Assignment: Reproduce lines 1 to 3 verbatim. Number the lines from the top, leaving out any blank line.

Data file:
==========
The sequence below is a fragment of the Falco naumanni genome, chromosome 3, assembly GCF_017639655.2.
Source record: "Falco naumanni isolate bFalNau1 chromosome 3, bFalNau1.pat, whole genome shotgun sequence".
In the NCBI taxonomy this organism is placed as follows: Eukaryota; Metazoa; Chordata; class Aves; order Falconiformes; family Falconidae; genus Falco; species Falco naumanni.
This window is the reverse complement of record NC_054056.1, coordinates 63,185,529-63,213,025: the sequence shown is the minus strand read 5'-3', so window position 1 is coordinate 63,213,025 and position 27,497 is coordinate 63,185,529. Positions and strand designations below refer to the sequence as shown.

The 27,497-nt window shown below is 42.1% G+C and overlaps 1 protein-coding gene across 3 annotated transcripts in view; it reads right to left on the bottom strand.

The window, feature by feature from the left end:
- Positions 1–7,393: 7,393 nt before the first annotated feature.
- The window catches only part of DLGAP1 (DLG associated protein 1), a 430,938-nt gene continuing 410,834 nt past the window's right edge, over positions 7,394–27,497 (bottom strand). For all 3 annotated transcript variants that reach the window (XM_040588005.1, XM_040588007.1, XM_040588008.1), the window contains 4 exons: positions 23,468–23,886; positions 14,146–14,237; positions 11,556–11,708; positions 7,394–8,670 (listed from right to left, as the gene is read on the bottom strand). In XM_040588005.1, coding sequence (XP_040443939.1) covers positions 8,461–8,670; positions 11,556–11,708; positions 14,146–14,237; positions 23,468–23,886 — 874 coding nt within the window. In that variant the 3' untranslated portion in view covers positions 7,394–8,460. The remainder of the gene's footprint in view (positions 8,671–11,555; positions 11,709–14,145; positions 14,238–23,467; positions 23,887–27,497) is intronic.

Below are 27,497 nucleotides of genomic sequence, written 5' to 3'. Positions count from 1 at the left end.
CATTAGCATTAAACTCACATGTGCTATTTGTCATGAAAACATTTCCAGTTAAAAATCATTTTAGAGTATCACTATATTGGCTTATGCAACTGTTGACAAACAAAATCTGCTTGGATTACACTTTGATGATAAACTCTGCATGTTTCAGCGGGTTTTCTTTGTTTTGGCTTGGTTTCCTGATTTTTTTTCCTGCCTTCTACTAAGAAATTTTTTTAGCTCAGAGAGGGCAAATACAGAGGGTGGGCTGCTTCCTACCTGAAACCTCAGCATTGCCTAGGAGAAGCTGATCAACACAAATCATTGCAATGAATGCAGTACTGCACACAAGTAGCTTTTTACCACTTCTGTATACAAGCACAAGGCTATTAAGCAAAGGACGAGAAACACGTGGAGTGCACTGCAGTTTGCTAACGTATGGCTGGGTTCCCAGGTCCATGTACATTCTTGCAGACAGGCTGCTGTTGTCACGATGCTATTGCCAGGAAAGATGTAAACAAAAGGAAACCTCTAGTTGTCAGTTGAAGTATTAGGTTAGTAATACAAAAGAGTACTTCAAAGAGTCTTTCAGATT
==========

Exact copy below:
The sequence below is a fragment of the Falco naumanni genome, chromosome 3, assembly GCF_017639655.2.
Source record: "Falco naumanni isolate bFalNau1 chromosome 3, bFalNau1.pat, whole genome shotgun sequence".
In the NCBI taxonomy this organism is placed as follows: Eukaryota; Metazoa; Chordata; class Aves; order Falconiformes; family Falconidae; genus Falco; species Falco naumanni.